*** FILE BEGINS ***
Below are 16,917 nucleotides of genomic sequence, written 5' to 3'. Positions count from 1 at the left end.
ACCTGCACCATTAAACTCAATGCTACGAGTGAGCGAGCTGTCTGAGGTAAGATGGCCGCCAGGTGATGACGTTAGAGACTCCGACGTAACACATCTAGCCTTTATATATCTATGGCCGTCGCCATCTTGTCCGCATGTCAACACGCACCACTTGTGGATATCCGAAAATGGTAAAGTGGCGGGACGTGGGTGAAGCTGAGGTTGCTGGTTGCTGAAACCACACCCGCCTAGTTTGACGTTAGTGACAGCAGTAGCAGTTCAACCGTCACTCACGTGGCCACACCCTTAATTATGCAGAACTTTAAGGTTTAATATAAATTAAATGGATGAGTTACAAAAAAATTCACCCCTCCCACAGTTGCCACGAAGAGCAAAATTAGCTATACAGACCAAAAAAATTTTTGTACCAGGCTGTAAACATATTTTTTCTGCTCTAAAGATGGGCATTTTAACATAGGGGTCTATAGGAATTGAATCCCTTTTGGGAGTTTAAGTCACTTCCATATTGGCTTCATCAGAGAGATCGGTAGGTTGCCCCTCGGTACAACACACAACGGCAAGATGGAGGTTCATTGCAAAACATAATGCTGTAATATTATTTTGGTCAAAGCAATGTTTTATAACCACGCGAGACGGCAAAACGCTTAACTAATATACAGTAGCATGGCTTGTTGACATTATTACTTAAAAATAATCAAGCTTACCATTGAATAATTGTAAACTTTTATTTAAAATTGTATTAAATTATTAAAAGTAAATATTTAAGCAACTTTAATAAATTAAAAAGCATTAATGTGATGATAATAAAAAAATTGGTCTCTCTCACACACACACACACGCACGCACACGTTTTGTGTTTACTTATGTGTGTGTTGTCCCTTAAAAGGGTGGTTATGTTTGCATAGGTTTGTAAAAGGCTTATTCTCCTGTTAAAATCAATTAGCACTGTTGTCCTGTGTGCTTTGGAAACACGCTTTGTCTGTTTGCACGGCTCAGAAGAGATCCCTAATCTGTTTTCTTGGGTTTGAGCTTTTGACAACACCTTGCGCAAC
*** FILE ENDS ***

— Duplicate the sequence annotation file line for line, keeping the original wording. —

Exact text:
Below are 16,917 nucleotides of genomic sequence, written 5' to 3'. Positions count from 1 at the left end.
ACCTGCACCATTAAACTCAATGCTACGAGTGAGCGAGCTGTCTGAGGTAAGATGGCCGCCAGGTGATGACGTTAGAGACTCCGACGTAACACATCTAGCCTTTATATATCTATGGCCGTCGCCATCTTGTCCGCATGTCAACACGCACCACTTGTGGATATCCGAAAATGGTAAAGTGGCGGGACGTGGGTGAAGCTGAGGTTGCTGGTTGCTGAAACCACACCCGCCTAGTTTGACGTTAGTGACAGCAGTAGCAGTTCAACCGTCACTCACGTGGCCACACCCTTAATTATGCAGAACTTTAAGGTTTAATATAAATTAAATGGATGAGTTACAAAAAAATTCACCCCTCCCACAGTTGCCACGAAGAGCAAAATTAGCTATACAGACCAAAAAAATTTTTGTACCAGGCTGTAAACATATTTTTTCTGCTCTAAAGATGGGCATTTTAACATAGGGGTCTATAGGAATTGAATCCCTTTTGGGAGTTTAAGTCACTTCCATATTGGCTTCATCAGAGAGATCGGTAGGTTGCCCCTCGGTACAACACACAACGGCAAGATGGAGGTTCATTGCAAAACATAATGCTGTAATATTATTTTGGTCAAAGCAATGTTTTATAACCACGCGAGACGGCAAAACGCTTAACTAATATACAGTAGCATGGCTTGTTGACATTATTACTTAAAAATAATCAAGCTTACCATTGAATAATTGTAAACTTTTATTTAAAATTGTATTAAATTATTAAAAGTAAATATTTAAGCAACTTTAATAAATTAAAAAGCATTAATGTGATGATAATAAAAAAATTGGTCTCTCTCACACACACACACACGCACGCACACGTTTTGTGTTTACTTATGTGTGTGTTGTCCCTTAAAAGGGTGGTTATGTTTGCATAGGTTTGTAAAAGGCTTATTCTCCTGTTAAAATCAATTAGCACTGTTGTCCTGTGTGCTTTGGAAACACGCTTTGTCTGTTTGCACGGCTCAGAAGAGATCCCTAATCTGTTTTCTTGGGTTTGAGCTTTTGACAACACCTTGCGCAAC